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A friend of mine told me we don't have the obligation to apologize to a gentiles. Is this true?

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    Do we ever have an obligation to apologize to Jews? What obligation are you referring to? – Double AA Mar 13 '15 at 17:18
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    Inversely related (teshuva when a gentile wrongs a Jew): judaism.stackexchange.com/q/45798/472 – Monica Cellio Mar 13 '15 at 17:41
  • News to me. If I didn't apologize to Gentiles, I wouldn't be here writing this. Curious - does your friend live in a shtetl? If not, does he apologize to Gentiles? If he does, isn't he lying to himself? – DanF Mar 13 '15 at 17:44
  • @DanF He is not lying to himself, just like I'm not lying to myself when I tell myself I have no obligation to eat noodles for lunch today. – Double AA Mar 13 '15 at 18:00
  • @DoubleAA Perhaps your commute and your work is gentler than mine. Remember, you asked "what KIND" of obligation. W/o that clarity, I'm assuming that we have an obligation to keep ourselves alive and uninjured by Gentile "wolves" who make a huge deal if we don't apologize to them. – DanF Mar 13 '15 at 18:17
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הֱוֵי מִתַּלְמִידָיו שֶׁל אַהֲרֹן, אוֹהֵב שָׁלוֹם וְרוֹדֵף שָׁלוֹם, אוֹהֵב אֶת הַבְּרִיּוֹת וּמְקָרְבָן לַתּוֹרָה

Be of the students of Aaron: Loving peace and pursuing peace, loving all people and bringing them close to the Torah.

(Tractate Avot 1:12)

In fact, in addition to the basic human decency requirements, there are the additional issues of besmirching the people and G-d you represent by association (chilul hashem) as well as the problems associated with inciting antisemitism.

  • Where does "all" people emanate from this translation? This seems contradictory, because it seems that would imply that we have to bring all people, including Gentiles closer to the Torah, as well. Does that mean that we should teach them Torah, and that's am obligation, as well? The "chilul hashem" idea does not appear to emanate form the Pirkei Avot verse, at all. That's an issue of how we behave in general towards each other as well as gentiles and has nothing to do with apologizing. What does this answer have to do with an obligation to apologize? – DanF Mar 16 '15 at 1:34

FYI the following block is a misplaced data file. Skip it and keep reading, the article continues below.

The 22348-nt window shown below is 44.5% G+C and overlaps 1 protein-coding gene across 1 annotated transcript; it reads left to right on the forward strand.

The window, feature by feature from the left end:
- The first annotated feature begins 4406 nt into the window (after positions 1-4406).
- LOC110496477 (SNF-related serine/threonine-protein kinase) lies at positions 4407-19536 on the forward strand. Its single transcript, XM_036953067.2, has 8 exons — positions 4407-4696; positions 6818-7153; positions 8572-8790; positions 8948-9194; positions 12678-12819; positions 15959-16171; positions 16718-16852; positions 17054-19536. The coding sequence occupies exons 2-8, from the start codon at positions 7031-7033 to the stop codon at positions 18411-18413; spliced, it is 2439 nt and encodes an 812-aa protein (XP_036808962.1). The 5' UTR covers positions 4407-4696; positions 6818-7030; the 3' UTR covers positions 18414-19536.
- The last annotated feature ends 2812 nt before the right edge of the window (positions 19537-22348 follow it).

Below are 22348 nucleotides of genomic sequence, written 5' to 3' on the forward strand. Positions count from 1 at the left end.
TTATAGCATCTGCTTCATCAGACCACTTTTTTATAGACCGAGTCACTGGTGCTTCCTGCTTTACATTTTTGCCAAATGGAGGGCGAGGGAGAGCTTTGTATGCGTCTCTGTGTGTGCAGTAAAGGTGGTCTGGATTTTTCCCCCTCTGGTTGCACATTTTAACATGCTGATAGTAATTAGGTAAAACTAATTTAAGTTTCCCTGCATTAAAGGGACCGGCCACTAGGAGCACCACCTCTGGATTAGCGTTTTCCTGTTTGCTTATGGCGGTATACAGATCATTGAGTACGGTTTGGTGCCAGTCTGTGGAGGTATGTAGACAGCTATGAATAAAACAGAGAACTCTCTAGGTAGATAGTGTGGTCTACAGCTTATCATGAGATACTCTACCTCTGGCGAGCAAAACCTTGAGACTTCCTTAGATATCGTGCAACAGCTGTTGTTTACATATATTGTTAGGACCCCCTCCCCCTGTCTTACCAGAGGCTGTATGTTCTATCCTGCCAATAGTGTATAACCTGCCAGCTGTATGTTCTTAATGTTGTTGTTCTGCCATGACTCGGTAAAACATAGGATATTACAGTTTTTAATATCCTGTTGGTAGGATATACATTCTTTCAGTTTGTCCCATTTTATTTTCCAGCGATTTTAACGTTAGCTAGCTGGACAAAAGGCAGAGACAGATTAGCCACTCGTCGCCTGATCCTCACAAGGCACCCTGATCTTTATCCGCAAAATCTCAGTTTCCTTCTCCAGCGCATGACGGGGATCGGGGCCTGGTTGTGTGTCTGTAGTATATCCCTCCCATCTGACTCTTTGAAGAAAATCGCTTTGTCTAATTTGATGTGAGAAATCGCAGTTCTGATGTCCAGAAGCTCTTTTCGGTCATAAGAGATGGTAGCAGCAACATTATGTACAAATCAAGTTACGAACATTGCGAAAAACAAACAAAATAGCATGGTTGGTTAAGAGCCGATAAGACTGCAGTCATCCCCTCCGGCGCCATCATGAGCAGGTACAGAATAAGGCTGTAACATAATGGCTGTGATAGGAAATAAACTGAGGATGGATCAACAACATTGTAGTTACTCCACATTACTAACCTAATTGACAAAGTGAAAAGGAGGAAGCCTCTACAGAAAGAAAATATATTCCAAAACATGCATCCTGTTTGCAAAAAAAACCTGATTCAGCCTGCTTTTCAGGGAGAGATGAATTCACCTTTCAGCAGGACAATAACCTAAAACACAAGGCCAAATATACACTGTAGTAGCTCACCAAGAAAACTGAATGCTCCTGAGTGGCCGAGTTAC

• @DanF "אֶת הַבְּרִיּוֹת" doesn't translate well literally in this context into English ("the created"[?]) - but the language is clearly meant to be more inclusive. In fact, the author of the phrase (Hillel) is singled out for his involvement in bringing Gentiles closer to the Torah even where their seemingly disrespectful statements led his colleague (Shamai) to push them away. With regards to your latter point, common sense dictates that apologizing is part of "how we behave in general" as noted by the questioners tag of "derech-eretz-manners" which means it is also related to chilul hashem. – Loewian Mar 16 '15 at 18:32
  • @DanF I'll be honest, I don't really understand your objection. – Loewian Mar 17 '15 at 22:42
  • I don't object to the principle, as I feel that it's proper and necessary even to apologize to Gentiles when you have done something wrong (and, sometimes, even if you haven't). I just don't see how the term אֶת הַבְּרִיּוֹת includes Gentiles. Furthermore, the adage mentions nothing about an obligation to apologize to anyone about anything. I see what you said about Hillel, and I agree with that, but I am focusing solely on the text you use and it doesn't seem to provide any direct proof to answer the question. – DanF Mar 18 '15 at 1:52
  • @DanF In Rabbinic literature, briyos is clearly used to refer to all mankind (and sometimes to all living creatures), for example in medrash rabba e.g.:ויהי עשו איש יודע ציד, צד את הבריות בפיו; יקבוהו לאום, זה פרעה שגנז התבואה בשני רעבון והיו הבריות מקללין אותו, ;והיה מלסטם את הבריות, שנא׳ והוא יהיה פרא אדם; or most explicitly: (shemos rabba 20:6) כל הימים שהיו הבריות רואים את ישראל, היו משבחין אותן.ומי היה משבחן?בלעם הרשע, שנאמר מה טובו אהליך יעקב כנחלים נטיו. בלעם ראה אותן ותמה, פרעה ראה אותם שורות שורות, ...! לכן נאמר: ויהי בשלח פרעה: daat.ac.il/daat/tanach/raba2/20.htm etc. – Loewian Mar 18 '15 at 4:13

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